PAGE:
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  DISI -> Research -> Areas -> Software development methods -> Research topic

Research topic: Formal Techniques


Software engineering, Software development methods, Formal methods, Algebraic development techniques, Specification of concurrent systems, Visual modelling notations, Metamodelling, Model-driven architectures, UML, CoFI


Our activities have as a common ground the use of formal methods and techniques in the current practice of software development. Therefore the specific topics range from development and analysis of formalisms to the production of tools for system modelling support and to variations of industrially used techniques.

Starting with the Compass Working Group (Esprit Projects 3264 and 6112), in the late 80's, we have developed several algebraic formalisms, addressing problems raised by software specifications, like partiality and non-strictness of functions, or error-recovery.

In computer science, the conceptual needs posed by the proliferation of formalisms were first addressed by Goguen and Burstall, who proposed their theory of institutions as a general framework.

We have significantly contributed to the development of this theory, with a particular interest for relating, translating and composing different (algebraic) formalisms.

Moreover, we have developed a formalism, LTL (Labelled Transition Logic) for the specification of reactive\concurrent\parallel\distributed systems, both at the requirement and at the design level, extending to labelled transition systems the logical\algebraic specification method of abstract data types.

Building over this body of experience, we have played a significant role in the CoFI initiative, a group consisting of most researchers in algebraic techniques responsible for the definition of CASL, the Common Algebraic Specification Language, intended to be the academic standard.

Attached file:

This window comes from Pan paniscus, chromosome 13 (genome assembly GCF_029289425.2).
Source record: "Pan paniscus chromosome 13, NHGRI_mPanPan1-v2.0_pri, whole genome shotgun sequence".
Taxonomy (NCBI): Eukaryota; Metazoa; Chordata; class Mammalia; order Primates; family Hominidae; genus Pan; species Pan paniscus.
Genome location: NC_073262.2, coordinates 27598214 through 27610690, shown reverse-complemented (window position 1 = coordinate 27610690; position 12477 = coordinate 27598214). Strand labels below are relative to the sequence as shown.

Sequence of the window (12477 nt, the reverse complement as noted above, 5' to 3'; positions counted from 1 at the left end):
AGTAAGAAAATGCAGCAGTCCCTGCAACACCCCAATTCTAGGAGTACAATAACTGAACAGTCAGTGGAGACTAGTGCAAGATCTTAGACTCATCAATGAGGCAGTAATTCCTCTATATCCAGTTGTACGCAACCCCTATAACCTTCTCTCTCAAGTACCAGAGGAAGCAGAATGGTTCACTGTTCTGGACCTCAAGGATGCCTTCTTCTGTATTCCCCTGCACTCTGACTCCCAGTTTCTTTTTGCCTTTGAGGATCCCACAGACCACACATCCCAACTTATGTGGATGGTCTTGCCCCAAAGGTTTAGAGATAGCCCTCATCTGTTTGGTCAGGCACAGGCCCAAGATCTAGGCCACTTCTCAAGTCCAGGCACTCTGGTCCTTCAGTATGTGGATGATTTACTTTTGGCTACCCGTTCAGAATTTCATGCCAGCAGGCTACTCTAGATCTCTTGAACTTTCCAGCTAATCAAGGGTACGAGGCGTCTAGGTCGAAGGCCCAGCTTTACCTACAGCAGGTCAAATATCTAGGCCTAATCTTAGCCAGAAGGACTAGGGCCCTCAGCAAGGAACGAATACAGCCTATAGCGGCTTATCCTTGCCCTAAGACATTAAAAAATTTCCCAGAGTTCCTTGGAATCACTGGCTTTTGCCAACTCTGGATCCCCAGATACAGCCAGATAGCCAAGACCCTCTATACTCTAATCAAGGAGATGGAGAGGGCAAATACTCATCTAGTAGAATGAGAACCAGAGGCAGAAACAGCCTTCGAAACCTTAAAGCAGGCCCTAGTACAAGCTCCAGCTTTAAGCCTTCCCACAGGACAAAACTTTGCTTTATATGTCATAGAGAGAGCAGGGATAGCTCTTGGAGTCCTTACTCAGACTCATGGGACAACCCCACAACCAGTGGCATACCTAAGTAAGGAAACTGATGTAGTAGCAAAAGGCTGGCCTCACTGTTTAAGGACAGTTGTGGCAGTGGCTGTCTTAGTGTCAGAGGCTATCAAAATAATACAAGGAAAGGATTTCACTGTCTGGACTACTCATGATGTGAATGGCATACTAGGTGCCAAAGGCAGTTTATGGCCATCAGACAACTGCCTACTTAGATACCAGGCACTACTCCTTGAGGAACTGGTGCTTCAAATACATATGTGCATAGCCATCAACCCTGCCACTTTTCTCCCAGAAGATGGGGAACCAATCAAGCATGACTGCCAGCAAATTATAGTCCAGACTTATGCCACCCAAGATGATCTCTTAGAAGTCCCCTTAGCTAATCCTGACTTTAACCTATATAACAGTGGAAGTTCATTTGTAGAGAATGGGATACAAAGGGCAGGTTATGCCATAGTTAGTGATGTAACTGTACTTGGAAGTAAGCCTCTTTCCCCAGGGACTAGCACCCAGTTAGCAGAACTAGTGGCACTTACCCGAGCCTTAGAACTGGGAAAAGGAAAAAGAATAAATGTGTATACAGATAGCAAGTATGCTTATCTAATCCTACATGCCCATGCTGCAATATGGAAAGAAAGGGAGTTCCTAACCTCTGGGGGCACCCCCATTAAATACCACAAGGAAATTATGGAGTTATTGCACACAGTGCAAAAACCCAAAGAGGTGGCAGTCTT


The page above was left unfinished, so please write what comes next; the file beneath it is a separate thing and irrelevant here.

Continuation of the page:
Our group has been active in the Language Design, Semantics and Reactive Systems task groups.

Among the results of this latter task group we have the CASL-LTL, the CASL variant of LTL, and CASL-Chart, a variant of state charts, where the used data and the decorations of the transitions are given by using CASL.

The interest for the UML, started within the Reactive Systems task group, has led to the analysis of its semantic foundations, that are, so far, quite shaky, as shown by the number of papers in the literature addressing them.
In particular, the multiview nature of the UML actually poses new interesting challenges to the standard techniques to describe the semantics of more traditional languages.

Our contributions are an attempt at giving a precise meaning to UML diagrams in isolation in a way that can be composed to get the semantics of the overall UML models, both using traditional techniques, and investigating the feasability of the new "metamodelling" techniques.

The analysys of UML has also lead to propose some extensions to allow to better model particular aspects of a system.